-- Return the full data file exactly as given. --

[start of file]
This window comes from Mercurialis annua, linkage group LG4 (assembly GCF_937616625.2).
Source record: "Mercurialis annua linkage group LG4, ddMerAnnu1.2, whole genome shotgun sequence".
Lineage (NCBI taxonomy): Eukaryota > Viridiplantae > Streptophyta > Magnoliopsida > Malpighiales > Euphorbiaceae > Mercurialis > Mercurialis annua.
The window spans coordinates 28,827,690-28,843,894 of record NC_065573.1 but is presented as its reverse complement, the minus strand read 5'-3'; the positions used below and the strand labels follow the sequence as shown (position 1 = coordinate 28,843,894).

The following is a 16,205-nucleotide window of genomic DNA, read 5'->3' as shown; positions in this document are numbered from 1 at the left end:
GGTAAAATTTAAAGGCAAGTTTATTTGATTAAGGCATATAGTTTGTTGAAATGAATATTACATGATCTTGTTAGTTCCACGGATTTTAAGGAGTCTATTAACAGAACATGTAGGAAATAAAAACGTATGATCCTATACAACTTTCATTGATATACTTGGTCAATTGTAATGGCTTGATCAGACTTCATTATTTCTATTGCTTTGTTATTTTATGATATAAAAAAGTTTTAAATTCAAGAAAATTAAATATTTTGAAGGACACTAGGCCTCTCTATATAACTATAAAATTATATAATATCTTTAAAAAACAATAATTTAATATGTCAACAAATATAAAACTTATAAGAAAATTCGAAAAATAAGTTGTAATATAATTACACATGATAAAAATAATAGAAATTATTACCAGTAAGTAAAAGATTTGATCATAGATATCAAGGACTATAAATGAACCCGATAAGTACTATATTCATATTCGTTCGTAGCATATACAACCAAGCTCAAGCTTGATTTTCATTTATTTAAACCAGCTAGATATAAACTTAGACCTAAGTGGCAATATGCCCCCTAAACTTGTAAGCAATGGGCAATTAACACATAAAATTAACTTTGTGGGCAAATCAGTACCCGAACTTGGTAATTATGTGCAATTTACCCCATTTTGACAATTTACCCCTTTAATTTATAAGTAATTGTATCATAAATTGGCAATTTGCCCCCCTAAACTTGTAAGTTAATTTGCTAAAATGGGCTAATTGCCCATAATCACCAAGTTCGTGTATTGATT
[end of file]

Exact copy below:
This window comes from Mercurialis annua, linkage group LG4 (assembly GCF_937616625.2).
Source record: "Mercurialis annua linkage group LG4, ddMerAnnu1.2, whole genome shotgun sequence".
Lineage (NCBI taxonomy): Eukaryota > Viridiplantae > Streptophyta > Magnoliopsida > Malpighiales > Euphorbiaceae > Mercurialis > Mercurialis annua.
The window spans coordinates 28,827,690-28,843,894 of record NC_065573.1 but is presented as its reverse complement, the minus strand read 5'-3'; the positions used below and the strand labels follow the sequence as shown (position 1 = coordinate 28,843,894).

The following is a 16,205-nucleotide window of genomic DNA, read 5'->3' as shown; positions in this document are numbered from 1 at the left end:
GGTAAAATTTAAAGGCAAGTTTATTTGATTAAGGCATATAGTTTGTTGAAATGAATATTACATGATCTTGTTAGTTCCACGGATTTTAAGGAGTCTATTAACAGAACATGTAGGAAATAAAAACGTATGATCCTATACAACTTTCATTGATATACTTGGTCAATTGTAATGGCTTGATCAGACTTCATTATTTCTATTGCTTTGTTATTTTATGATATAAAAAAGTTTTAAATTCAAGAAAATTAAATATTTTGAAGGACACTAGGCCTCTCTATATAACTATAAAATTATATAATATCTTTAAAAAACAATAATTTAATATGTCAACAAATATAAAACTTATAAGAAAATTCGAAAAATAAGTTGTAATATAATTACACATGATAAAAATAATAGAAATTATTACCAGTAAGTAAAAGATTTGATCATAGATATCAAGGACTATAAATGAACCCGATAAGTACTATATTCATATTCGTTCGTAGCATATACAACCAAGCTCAAGCTTGATTTTCATTTATTTAAACCAGCTAGATATAAACTTAGACCTAAGTGGCAATATGCCCCCTAAACTTGTAAGCAATGGGCAATTAACACATAAAATTAACTTTGTGGGCAAATCAGTACCCGAACTTGGTAATTATGTGCAATTTACCCCATTTTGACAATTTACCCCTTTAATTTATAAGTAATTGTATCATAAATTGGCAATTTGCCCCCCTAAACTTGTAAGTTAATTTGCTAAAATGGGCTAATTGCCCATAATCACCAAGTTCGTGTATTGATT